Citing such masters as Charlie Chaplin and Gene Kelly as inspiration certainly sets the bar high in terms of expectations. But those are among the influences on I Love Bob, the latest show from the spirited, inventive troupe Parallel Exit, which is opening at Joyce Soho this week. Their earlier works have merrily defied categorization, winning over theater and dance critics alike; this world premiere focused on the misadventures of a hapless deliveryman could be identified as either a “comic ballet” or a “dance musical,” according to its co-creator and Parallel Exit founder Mark Lonergan.
“We create an outline from which we work—which is essentially just stage directions—and then the material is really created in the rehearsal room with the performers,” he said recently by phone in between rehearsals
I Love Bob, with a cast of 12, is the largest work Parallel Exit has undertaken. “They are a diverse group. Some come from the world of tap, since there’s tap choreography in the show. Some of them come from a more musical theater background and some from an improv/comedy background. We’re putting all of their skills to use. It’s not a group that wd normally be put together—only for a show like this!”
Lonergan, choreographer Ray Hesselink and composer Wayne Barker are the show’s co-creators. The genesis for the project was a Joyce residency; Lonergan and his colleagues were part of an ambitious initiative focusing on collaboration and experimentation between dance and theater artists. The residency provided a dramaturg, Kirsten Bowen, who brought her expertise and an outside eye to the creative process.
“It was a very new thing for all of us, to have that person in the room,” Lonergan remarked. “And it was immensely helpful, because her focus was on making sure that we were getting the story across clearly.”
There is a definite story and specific characters, but no text; Parallel Exit’s approach, in shows that range from a tale of aging tap dancers about to lose their home to a witty depiction of office life aims to recreate onstage the comic, expressive art of silent film masters like Chaplin and Buster Keaton.
With company mainstay Ryan Kasprzak portraying Bob, “The story follows a very classic structure. The one film I would say it’s closest to would be City Lights—and only in the sense that it’s about two very innocent characters falling in love in the midst of a teeming metropolis,” Lonergan said.
Lonergan founded Parallel Exit in his native Toronto. The first time he brought one of its shows to New York, it won the top award at the 1997 New York International Fringe Festival. He continued to originate shows in Toronto and bring them here before relocating in 2005. Recent Parallel Exit shows have been presented on both dance and theater venues and have received a Drama Desk Award for “unique theatrical experience.” They manage to charm both dance and theater critics.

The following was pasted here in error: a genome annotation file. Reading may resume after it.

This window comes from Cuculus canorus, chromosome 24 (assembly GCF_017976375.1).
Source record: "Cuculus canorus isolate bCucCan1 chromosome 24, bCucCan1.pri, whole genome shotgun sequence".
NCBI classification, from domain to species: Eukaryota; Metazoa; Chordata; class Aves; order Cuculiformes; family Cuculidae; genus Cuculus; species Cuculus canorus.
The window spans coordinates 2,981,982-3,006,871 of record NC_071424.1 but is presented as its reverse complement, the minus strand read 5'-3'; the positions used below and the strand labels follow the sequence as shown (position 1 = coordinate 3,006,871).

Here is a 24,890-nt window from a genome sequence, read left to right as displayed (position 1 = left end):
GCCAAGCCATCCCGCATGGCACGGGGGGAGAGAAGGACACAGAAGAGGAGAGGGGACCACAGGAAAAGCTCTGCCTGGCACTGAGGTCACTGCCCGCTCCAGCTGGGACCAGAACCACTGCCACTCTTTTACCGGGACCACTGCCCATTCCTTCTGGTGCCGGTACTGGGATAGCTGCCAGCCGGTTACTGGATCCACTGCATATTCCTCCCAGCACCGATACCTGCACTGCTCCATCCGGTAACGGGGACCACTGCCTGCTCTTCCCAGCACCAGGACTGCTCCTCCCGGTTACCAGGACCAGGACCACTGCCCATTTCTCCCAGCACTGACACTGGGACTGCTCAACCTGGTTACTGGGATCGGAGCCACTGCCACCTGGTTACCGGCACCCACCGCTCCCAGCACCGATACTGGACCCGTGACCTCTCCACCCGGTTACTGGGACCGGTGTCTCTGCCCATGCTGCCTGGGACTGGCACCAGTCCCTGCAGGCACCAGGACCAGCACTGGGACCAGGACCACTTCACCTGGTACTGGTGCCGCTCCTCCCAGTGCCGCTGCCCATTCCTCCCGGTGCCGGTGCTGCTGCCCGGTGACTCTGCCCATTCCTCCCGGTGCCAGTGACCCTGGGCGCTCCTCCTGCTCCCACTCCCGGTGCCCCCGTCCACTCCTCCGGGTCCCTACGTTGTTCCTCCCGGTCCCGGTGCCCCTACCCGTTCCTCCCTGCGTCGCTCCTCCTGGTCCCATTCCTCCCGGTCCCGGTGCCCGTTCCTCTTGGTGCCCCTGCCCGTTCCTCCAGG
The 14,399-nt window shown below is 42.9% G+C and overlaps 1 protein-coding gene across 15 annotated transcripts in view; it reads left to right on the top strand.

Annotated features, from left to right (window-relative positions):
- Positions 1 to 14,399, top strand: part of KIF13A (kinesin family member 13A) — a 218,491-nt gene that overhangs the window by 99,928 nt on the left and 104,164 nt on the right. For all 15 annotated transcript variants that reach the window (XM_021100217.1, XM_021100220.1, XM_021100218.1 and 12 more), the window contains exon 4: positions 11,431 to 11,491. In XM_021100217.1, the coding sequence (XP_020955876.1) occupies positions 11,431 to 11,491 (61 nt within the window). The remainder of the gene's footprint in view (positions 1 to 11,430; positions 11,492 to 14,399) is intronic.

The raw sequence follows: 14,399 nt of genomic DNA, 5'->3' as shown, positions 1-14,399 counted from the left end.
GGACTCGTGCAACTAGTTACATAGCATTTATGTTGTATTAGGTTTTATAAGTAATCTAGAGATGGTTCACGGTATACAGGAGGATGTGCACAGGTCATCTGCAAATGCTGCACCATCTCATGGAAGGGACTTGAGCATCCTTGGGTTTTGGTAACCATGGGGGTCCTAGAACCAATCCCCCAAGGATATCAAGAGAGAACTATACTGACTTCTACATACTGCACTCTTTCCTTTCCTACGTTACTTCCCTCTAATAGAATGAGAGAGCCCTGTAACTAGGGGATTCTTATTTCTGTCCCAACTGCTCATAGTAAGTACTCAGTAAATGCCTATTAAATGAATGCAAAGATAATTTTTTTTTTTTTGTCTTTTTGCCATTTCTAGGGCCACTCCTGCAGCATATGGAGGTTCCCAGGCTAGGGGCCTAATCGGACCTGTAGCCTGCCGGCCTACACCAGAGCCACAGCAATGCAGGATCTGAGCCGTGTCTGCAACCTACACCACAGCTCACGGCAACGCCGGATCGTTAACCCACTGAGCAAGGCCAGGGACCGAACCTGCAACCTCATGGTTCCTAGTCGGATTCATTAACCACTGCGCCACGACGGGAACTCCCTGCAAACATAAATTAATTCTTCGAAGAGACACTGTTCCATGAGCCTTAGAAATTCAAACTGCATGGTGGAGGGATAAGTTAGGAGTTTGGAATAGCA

The New York Times’ Neil Genzlinger called Room 17B, their most recent show, “65 minutes of outlandish incongruity,” writing, “The whole thing is so charming and mindlessly amusing that it may not be immediately apparent just how much skill is on display.” The Times’ dance critic, Roslyn Sulcas, writing about their earlier show Time Step, praised its “wordless yet lucid physical comedy”.
Though Lonergan and Hesselink, a choreographer and dance instructor whose credits include training the children who performed in Billy Elliot, are working together for first time, Lonergan reports that the collaboration has been “seamless.”
“In the rehearsal room, Ray and I are finishing each other’s sentences. Often I’ll say to Ray, ‘In this bit of choreography, could you try this?’ and then when we’re doing more of an acting moment, Ray will step in and suggest, ‘Try this.’ We’re very careful not to give the performers two different ideas at the same time. We let each other step in when the moment is right,” Lonergan said.
Lonergan also has high praise for the third collaborator, composer Wayne Barker, who among his multiple and varied credits wrote the original music for Peter and the Starcatcher. “Wayne has an encyclopedic knowledge of the last 200 years of music. He sits at the piano as we’re working on something, and he’ll play something. He has an unbelievable Rolodex of every style of music in his head. I imagine there are many things that I don’t even know he’s sourcing.”
Though Lonergan and his colleagues look to past masters for inspiration and pay homage in their work, he emphasizes that the show itself is very much of today. “The show isn’t set in the past. It’s very current—the subject matter and the characters. But it certainly has the feeling of a classic movie musical or a classic silent film comedy.”
I Love Bob
July 20-29. Joyce Soho, 155 Mercer St. (betw. Houston & Prince St.), www.joyce.org; 7:30, $25.
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